In early pre-Edwards drafts of Pandas, the term “creation” was defined as “various forms of life that began abruptly through an intelligent agency with their distinctive features intact – fish with fins and scales, birds with feathers, beaks, and wings, etc,” the very same way in which ID is defined in the subsequent published versions. This definition was described by many witnesses for both parties, notably including defense experts Minnich and Fuller, as “special creation” of kinds of animals, an inherently religious and creationist concept. Professor Behe’s assertion that this passage was merely a description of appearances in the fossil record is illogical and defies the weight of the evidence that the passage is a conclusion about how life began based upon an interpretation of the fossil record, which is reinforced by the content of drafts of Pandas.

The weight of the evidence clearly demonstrates, as noted, that the systemic change from “creation” to “intelligent design” occurred sometime in 1987, after the Supreme Court’s important Edwards decision. This compelling evidence strongly supports Plaintiffs’ assertion that ID is creationism re-labeled. Importantly, the objective observer, whether adult or child, would conclude from the fact that Pandas posits a master intellect that the intelligent designer is God.

Now you can appreciate the colorful link we often use in connection with the Discovery Institute, when we refer to them as cdesign proponentsists. If you’ve never clicked on that link, this would be the time to do so.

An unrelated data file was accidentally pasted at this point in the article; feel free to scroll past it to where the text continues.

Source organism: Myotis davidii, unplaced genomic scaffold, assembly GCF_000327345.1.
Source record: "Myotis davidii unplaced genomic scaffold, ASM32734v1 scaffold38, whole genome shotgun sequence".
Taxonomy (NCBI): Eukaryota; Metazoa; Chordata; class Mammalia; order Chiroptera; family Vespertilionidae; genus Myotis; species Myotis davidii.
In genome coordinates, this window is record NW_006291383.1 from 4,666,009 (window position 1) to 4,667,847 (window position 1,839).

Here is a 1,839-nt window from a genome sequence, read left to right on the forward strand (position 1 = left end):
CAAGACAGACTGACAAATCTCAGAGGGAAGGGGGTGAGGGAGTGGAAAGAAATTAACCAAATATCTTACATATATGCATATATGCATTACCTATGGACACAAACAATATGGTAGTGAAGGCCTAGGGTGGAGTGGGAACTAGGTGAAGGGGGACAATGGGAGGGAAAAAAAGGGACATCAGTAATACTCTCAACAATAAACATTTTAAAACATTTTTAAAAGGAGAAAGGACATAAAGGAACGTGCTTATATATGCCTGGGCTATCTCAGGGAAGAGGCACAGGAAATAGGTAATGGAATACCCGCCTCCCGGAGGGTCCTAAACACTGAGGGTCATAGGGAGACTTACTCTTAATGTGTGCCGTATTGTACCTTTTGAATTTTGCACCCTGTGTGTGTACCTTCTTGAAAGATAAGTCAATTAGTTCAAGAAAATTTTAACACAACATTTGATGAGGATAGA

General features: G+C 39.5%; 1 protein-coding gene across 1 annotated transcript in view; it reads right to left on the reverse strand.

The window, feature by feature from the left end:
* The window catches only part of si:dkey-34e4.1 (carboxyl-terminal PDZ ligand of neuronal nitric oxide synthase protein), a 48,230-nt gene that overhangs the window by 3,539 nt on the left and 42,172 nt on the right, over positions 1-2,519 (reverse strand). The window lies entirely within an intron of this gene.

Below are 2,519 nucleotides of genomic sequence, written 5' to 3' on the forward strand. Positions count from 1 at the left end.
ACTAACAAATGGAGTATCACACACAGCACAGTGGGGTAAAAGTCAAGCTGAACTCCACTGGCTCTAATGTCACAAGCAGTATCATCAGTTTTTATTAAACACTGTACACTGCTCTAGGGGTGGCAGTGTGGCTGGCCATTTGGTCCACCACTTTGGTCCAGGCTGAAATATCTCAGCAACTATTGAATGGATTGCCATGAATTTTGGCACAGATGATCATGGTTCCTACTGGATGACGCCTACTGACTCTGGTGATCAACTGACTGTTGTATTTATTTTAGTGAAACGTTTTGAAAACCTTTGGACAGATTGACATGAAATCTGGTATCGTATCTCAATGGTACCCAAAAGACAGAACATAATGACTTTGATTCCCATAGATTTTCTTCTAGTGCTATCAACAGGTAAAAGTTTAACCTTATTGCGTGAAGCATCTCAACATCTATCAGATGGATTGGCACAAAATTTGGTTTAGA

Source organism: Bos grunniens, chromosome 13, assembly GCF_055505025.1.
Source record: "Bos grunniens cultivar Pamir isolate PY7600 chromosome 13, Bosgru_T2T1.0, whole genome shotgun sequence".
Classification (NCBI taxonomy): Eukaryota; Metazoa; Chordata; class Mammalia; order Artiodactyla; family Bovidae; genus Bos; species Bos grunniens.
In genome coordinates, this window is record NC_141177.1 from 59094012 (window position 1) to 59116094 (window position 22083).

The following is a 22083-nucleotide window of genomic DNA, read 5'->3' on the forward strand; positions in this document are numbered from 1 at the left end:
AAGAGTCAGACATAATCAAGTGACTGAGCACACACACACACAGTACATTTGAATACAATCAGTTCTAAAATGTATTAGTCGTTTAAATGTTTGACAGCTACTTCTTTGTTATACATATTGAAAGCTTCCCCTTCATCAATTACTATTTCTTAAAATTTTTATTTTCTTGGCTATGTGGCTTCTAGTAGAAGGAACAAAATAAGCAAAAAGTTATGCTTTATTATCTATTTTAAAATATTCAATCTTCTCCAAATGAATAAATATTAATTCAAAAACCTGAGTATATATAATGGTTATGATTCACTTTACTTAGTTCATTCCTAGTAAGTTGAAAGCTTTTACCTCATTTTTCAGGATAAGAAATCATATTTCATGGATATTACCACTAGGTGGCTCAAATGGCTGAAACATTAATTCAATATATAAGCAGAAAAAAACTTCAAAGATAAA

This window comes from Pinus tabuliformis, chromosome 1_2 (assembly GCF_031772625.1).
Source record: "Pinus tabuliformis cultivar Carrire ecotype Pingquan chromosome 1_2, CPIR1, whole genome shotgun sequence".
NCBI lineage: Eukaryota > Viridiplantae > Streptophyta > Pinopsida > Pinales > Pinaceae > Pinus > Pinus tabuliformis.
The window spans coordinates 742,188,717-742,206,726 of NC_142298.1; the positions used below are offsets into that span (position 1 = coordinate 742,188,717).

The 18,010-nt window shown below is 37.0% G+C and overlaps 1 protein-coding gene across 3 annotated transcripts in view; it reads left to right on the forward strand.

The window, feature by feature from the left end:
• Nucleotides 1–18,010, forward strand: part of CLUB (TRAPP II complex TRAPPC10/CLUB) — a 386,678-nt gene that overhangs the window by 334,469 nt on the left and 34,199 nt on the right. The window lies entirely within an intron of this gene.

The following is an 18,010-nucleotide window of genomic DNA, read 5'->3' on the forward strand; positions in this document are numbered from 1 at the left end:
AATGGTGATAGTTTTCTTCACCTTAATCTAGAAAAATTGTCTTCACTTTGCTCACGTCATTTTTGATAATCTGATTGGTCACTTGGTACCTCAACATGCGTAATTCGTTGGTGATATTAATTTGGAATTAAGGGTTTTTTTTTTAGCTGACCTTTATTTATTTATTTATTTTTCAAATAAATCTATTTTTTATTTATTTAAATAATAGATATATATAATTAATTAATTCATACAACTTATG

So the good guys have achieved a victory in Texas, in that one creationist publisher won’t be peddling its wares to the State Board of Education. Others will, of course, so the game isn’t over. Far from it.

Copyright © 2011. The Sensuous Curmudgeon. All rights reserved.

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8 responses to ““Pandas” Publisher Withdraws in Texas

  1. Yay Texas. I wonder if a few e-mails by yours truly helped in any way? Probably not, but it makes me feel better.

  2. Gabriel Hanna

    If there is anything dumber than going to court to prove that ID is secular, with witnesses who are on record saying that intelligent design is going to lead us all to Jesus, and having to pay them even though they backed out at the last minute, it would have to be this move.

  3. Honestly, I don’t think they ever said they would use Pandas did they? They could have another book in the wings. I doubt it though.

  4. OgreMkV says:

    I don’t think they ever said they would use Pandas did they?

    In Texas? I don’t know, but I’m guessing that they realized they had no credibility as a publisher of science books.

  5. The Texas textbook review panel has 6 members. Three are creationists including Stephen Meyer of the DI. Yes, that Stephen Meyer who is a contributor to Pandas and People and who is on the panel to review said book, well, until now.

    Pandas is not a textbook and neither is it’s successor the creationist Explore Evolution published by the DI. They are “supplementary” material. Uncredentialed, unaccredited creationist nonsense.

    Any parent who wants their child exposed to this tripe is free to go to Amazon and buy a copy. Nobody’s stopping them. Knock yourselves out. Have at it.

  6. @OgreMkV: The successor to Pandas, published by FTE in 2007, is The Design of Life by William A. Dembski and Jonathan Wells.

  7. I think this is good news, but what may be lurking around the next corner?

  8. It seems a little suspicious to me. Maybe FTE does not want the publicity associated with having materials formally rejected, which would make them difficult to sell elsewhere. Or perhaps the DI has decided that it would be easier to get their product through the committee if it didn’t come from a known creationist publisher.

    If, as Doc says, half of the review committee are creationists, then we can expect some material to be submitted, probably coordinated by the DI but published by someone not previously associated with creationists. The DI would be violating their charter if they weren’t actively working on this.